Workplace-based knowledge exchange programmes between academics, policy-makers and providers of healthcare: a qualitative study

Stephanie Kumpunen, Jake Matthews, Thuvarahan Amuthalingam, Greg Irving, Bernadeta Bridgwood, Luisa M Pettigrew

Research output: Contribution to journalArticle (journal)peer-review

1 Citation (Scopus)
46 Downloads (Pure)

Abstract

BACKGROUND: Workplace-based knowledge exchange programmes (WKEPs), such as job shadowing or secondments, offer potential for health and care providers, academics, and policy-makers to foster partnerships, develop local solutions and overcome key differences in practices. Yet opportunities for exchange can be hard to find and are poorly reported in the literature.

OBJECTIVES: To understand the views of providers, academics and policy-makers regarding WKEPs, in particular, their motivations to participate in such exchanges and the perceived barriers and facilitators to participation.

METHODS: A qualitative study involving semistructured interviews with 20 healthcare providers, academics and policy-makers in England. Rapid data collection and analysis techniques were employed. Interviews formed part of a wider scoping study that mapped the characteristics and existing literature related to WKEPs.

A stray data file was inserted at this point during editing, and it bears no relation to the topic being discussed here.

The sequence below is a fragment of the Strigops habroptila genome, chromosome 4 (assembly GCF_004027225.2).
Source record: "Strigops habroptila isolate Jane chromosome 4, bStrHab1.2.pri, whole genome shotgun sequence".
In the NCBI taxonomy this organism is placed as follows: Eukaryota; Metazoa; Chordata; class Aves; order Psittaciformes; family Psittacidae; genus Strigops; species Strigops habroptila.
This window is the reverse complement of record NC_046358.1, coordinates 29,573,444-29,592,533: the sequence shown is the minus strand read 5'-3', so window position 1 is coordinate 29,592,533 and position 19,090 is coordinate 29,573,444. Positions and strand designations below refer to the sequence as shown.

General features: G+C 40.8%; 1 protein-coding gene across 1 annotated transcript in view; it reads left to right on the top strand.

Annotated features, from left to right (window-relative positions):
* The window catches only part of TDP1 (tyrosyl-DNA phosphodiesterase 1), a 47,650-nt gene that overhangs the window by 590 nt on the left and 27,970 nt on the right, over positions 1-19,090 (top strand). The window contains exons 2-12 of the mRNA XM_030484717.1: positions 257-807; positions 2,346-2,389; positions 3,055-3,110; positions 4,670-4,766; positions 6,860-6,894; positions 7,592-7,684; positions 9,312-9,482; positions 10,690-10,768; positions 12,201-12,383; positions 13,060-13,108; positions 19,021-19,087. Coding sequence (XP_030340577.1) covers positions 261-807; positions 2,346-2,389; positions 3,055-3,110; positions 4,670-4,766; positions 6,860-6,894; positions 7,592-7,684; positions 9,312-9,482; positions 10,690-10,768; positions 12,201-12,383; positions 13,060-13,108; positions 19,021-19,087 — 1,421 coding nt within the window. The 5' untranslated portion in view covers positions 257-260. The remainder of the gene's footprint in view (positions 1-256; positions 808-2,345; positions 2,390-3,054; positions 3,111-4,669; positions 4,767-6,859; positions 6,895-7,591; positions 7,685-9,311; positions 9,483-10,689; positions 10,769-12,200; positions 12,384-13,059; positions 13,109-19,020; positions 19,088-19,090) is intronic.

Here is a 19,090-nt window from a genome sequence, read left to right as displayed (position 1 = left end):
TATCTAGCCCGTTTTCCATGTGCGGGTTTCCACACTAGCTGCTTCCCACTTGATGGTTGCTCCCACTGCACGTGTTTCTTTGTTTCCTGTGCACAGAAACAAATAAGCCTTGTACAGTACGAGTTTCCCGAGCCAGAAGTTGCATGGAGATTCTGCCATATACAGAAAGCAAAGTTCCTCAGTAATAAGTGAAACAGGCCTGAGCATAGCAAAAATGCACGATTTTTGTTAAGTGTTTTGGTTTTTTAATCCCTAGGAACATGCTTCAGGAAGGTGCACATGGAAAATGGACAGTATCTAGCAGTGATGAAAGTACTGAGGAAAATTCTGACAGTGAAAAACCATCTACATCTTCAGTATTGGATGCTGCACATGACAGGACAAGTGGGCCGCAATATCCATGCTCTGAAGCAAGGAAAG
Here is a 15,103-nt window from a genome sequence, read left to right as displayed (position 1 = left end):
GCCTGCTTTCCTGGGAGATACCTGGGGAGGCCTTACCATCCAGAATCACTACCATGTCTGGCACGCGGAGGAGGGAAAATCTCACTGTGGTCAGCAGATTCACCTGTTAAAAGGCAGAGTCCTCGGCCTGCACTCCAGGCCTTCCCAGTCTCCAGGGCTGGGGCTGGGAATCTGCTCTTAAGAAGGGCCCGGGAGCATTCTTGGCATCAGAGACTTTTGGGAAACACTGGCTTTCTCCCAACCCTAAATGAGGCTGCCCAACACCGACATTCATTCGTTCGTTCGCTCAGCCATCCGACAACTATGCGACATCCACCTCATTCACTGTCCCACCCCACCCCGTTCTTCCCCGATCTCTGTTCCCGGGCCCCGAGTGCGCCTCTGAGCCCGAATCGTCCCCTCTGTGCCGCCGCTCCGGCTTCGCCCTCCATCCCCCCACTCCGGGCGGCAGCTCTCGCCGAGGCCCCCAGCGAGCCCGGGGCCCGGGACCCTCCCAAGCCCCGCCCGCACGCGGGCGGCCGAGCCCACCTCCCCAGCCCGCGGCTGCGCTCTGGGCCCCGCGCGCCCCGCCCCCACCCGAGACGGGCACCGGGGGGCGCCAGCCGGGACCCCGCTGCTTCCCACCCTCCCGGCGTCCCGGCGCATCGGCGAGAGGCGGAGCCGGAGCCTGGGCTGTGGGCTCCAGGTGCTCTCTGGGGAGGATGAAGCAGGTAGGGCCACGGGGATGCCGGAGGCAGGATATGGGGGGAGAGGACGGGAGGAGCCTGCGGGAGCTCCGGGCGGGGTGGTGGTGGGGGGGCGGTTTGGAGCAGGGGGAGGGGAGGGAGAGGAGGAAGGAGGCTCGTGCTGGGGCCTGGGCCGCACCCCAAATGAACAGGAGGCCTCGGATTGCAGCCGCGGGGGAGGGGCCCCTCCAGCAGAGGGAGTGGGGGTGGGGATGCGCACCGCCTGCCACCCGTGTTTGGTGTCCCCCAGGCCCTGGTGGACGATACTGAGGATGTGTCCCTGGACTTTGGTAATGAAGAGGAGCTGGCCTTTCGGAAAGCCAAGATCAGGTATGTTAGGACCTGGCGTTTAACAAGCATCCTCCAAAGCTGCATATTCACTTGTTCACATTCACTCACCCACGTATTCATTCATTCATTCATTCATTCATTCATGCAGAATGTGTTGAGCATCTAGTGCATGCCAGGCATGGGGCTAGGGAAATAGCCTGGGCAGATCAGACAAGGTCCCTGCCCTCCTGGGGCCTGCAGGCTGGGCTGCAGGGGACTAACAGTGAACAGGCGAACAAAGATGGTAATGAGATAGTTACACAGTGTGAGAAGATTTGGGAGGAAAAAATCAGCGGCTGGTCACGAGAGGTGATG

RESULTS: Interviewees reported being motivated to develop, sponsor and/or participate in WKEPs with a clear purpose and defined outcomes that could demonstrate the value of the time out of work to their organisations. Perceived barriers included competitive application processes for national fellowships, a lack of knowing how to identify with whom to undertake an exchange (varying 'tribes'), and the burdens of time, costs and administration regarding arranging exchanges. WKEPs were reported to work best where there was a perceived sense of shared purpose, long-standing relationship and trust between organisations. Facilitators included existing confidentiality agreements and/or shared professional standards, as well as funding.

CONCLUSION: WKEPs were reported to be valuable experiences but required significant organisational buy-in and cooperation to arrange and sustain. To benefit emerging partnerships, such as the new integrated care systems in England, more outcomes evaluations of existing WKEPs are needed, and research focused on overcoming barriers to participation, such as time and costs.

Original languageEnglish
Pages (from-to)1-5
JournalBMJ Leader
Early online date10 Jul 2023
DOIs
Publication statusE-pub ahead of print - 10 Jul 2023

Research Centres

  • Edge Hill Primary and Integrated Care Research Centre

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